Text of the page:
Employers should be legally required to have a COVID-19 preparedness plan. Virginia’s new standard requires high-risk, and some medium-risk, employers to create a plan and designate a person to implement it. Minnesota has adopted a similar requirement, issuing a template to help employers comply. (New York provides a template, too.) This governmental “nudge” leads employers to systematically think through workplace safety.
Some states have also addressed specific industries. Illinois, Michigan and Minnesota enacted additional obligations for meat and poultry plants. The Michigan Department of Health and Human Services last week issued an order requiring agricultural employers to provide Covid-19 testing for farmworkers. Illinois issued a summary of requirements for temporary agencies.
Workers must be able to raise workplace safety concerns without fear of being fired. Indeed, a recent study found a marked reduction in workplace injuries when states allowed such workers to file wrongful discharge lawsuits. Virginia’s new standard contains anti-retaliation provisions, and several jurisdictions have legislatively strengthened such protections, including Colorado, Philadelphia and Chicago. Lawmakers should also enact paid sick days laws, as New York, Colorado and a number of cities have done, to fill the gaping holes in the federal Families First Coronavirus Response Act, which excludes millions of workers. And states should allow people to receive unemployment insurance if a job offer is not suitable because the workplace is unlawfully hazardous, as Ohio and North Carolina are doing.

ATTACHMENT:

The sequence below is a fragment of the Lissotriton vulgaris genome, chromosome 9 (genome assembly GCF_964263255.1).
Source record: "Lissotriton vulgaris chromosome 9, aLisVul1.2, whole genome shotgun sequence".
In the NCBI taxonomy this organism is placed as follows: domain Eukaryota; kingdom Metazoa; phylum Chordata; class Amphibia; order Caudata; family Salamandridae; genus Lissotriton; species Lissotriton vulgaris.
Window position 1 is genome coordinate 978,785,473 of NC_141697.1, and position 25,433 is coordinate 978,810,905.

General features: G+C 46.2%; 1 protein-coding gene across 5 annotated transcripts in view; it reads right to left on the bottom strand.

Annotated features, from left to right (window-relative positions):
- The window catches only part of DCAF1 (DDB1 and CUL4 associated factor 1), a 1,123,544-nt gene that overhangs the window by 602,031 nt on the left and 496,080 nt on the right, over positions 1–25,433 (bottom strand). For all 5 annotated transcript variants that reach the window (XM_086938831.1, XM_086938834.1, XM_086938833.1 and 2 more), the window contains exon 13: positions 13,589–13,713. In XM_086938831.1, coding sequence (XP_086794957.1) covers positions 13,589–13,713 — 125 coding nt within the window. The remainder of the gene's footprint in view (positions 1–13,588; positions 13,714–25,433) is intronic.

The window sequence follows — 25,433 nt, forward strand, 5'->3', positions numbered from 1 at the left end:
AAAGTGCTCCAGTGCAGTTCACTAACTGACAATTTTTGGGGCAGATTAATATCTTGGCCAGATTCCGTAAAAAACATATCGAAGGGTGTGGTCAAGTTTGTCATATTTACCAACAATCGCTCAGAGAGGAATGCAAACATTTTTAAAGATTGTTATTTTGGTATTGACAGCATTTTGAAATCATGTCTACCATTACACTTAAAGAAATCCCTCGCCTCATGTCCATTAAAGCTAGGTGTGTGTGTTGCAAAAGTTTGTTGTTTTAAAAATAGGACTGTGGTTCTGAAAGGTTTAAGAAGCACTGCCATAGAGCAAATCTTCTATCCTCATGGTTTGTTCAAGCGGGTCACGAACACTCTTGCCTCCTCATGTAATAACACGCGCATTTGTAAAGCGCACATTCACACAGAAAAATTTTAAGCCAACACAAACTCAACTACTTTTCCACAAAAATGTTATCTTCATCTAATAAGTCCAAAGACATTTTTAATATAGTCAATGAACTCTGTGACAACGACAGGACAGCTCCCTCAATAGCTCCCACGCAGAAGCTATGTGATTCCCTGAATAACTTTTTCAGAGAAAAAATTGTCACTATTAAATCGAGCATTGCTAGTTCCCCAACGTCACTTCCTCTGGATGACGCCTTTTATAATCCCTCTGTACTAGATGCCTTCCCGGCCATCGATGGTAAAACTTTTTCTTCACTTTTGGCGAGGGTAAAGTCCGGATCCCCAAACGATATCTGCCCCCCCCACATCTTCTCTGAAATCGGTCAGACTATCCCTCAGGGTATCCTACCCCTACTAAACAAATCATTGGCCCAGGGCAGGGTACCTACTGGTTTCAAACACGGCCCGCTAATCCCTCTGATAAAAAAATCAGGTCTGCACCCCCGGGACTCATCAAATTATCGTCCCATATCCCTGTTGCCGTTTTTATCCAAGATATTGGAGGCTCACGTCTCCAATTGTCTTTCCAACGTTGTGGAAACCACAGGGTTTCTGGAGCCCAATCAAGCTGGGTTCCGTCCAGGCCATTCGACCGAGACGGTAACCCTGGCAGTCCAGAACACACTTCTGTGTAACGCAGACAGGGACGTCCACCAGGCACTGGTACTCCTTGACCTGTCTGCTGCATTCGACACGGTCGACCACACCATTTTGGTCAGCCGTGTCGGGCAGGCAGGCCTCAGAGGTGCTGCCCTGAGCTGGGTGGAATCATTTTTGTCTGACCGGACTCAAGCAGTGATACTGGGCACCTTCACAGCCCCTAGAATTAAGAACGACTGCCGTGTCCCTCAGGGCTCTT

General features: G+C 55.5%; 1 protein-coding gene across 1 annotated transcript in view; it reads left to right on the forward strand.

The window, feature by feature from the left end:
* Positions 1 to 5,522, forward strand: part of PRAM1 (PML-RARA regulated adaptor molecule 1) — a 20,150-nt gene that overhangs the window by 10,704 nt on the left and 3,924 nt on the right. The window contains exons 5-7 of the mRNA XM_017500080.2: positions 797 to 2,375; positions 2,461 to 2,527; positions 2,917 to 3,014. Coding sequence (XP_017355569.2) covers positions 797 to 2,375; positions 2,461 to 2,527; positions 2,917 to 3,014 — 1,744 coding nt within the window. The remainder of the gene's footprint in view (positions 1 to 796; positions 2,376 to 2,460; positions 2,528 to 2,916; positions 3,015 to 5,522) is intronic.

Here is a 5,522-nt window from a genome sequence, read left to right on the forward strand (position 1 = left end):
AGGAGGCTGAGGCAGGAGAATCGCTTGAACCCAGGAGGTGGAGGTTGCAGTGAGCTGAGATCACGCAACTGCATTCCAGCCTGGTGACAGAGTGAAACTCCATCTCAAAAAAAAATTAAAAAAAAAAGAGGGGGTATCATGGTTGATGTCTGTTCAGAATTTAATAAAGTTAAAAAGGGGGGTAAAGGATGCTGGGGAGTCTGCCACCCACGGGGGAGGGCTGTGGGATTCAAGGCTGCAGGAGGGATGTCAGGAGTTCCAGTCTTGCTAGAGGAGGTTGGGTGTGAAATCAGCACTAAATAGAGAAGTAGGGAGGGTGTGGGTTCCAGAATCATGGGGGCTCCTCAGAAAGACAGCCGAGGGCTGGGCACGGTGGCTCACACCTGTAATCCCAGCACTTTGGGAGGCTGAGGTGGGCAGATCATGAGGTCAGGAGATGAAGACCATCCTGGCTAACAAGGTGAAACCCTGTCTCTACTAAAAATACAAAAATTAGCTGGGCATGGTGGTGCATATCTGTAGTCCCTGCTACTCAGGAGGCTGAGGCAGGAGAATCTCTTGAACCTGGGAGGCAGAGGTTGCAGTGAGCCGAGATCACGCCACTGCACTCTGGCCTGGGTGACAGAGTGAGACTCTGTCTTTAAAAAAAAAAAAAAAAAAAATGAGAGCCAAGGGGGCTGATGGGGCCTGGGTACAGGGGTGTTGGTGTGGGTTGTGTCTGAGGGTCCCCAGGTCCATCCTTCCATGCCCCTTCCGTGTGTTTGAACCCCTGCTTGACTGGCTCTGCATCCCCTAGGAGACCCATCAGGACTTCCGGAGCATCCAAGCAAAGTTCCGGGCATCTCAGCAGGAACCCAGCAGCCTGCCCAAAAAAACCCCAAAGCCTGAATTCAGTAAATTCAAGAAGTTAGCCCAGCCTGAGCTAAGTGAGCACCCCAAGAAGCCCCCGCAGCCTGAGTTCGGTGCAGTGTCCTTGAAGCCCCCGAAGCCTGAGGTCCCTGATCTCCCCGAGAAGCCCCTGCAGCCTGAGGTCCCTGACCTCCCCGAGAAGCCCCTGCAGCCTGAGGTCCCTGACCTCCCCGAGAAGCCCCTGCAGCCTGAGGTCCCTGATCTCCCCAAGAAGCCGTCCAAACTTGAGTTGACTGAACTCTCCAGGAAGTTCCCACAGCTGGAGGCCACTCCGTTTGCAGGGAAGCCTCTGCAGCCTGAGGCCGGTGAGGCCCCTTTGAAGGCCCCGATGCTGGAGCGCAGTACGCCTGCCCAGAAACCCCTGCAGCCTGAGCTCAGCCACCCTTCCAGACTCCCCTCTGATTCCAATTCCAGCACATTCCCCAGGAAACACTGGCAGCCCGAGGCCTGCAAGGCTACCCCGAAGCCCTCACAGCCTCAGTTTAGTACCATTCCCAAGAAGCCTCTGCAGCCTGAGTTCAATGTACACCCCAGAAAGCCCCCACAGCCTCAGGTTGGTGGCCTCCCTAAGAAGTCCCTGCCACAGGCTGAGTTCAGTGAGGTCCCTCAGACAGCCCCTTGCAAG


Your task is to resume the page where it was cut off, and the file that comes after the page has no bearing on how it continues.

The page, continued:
States and localities may hesitate to take on what is, in many cases, a new role for them. But government exists to serve the people and to meet urgent and ever-changing needs. The moment calls for bold leadership. States can fund, or more robustly fund, enforcement of workplace safety laws, or cross-train state agency employees if funding is low. They can require employers to report all COVID cases within 24 hours to state health departments, as Virginia’s new standard does. They can publicize their enforcement; research shows that publicity deters violations.
Given the scope of the current crisis, states and cities can’t completely fill the void left by a nonfunctioning OSHA. But we’ve all seen the charts showing state variations in COVID rates. State and local leadership unquestionably can make a meaningful difference in the health of our communities. Keeping workers safe is one of the most important actions that government leaders can take to stop the spread of the virus — and enable long-term economic recovery. It won’t be easy; politics is complex, and corporate interests will fight tooth and nail against new workplace protections. But people’s lives are in the balance. It would be government malpractice not even to try.
Debbie Berkowitz is the director of the Workplace Safety and Health Program at the National Employment Law Project, and is the former chief of staff for the Occupational Safety and Health Administration (OSHA). Terri Gerstein is the director of the State and Local Enforcement Project at the Harvard Labor and Worklife Program and is a senior fellow at the Economic Policy Institute; she was formerly the Labor Bureau chief in the New York State Attorney General’s Office.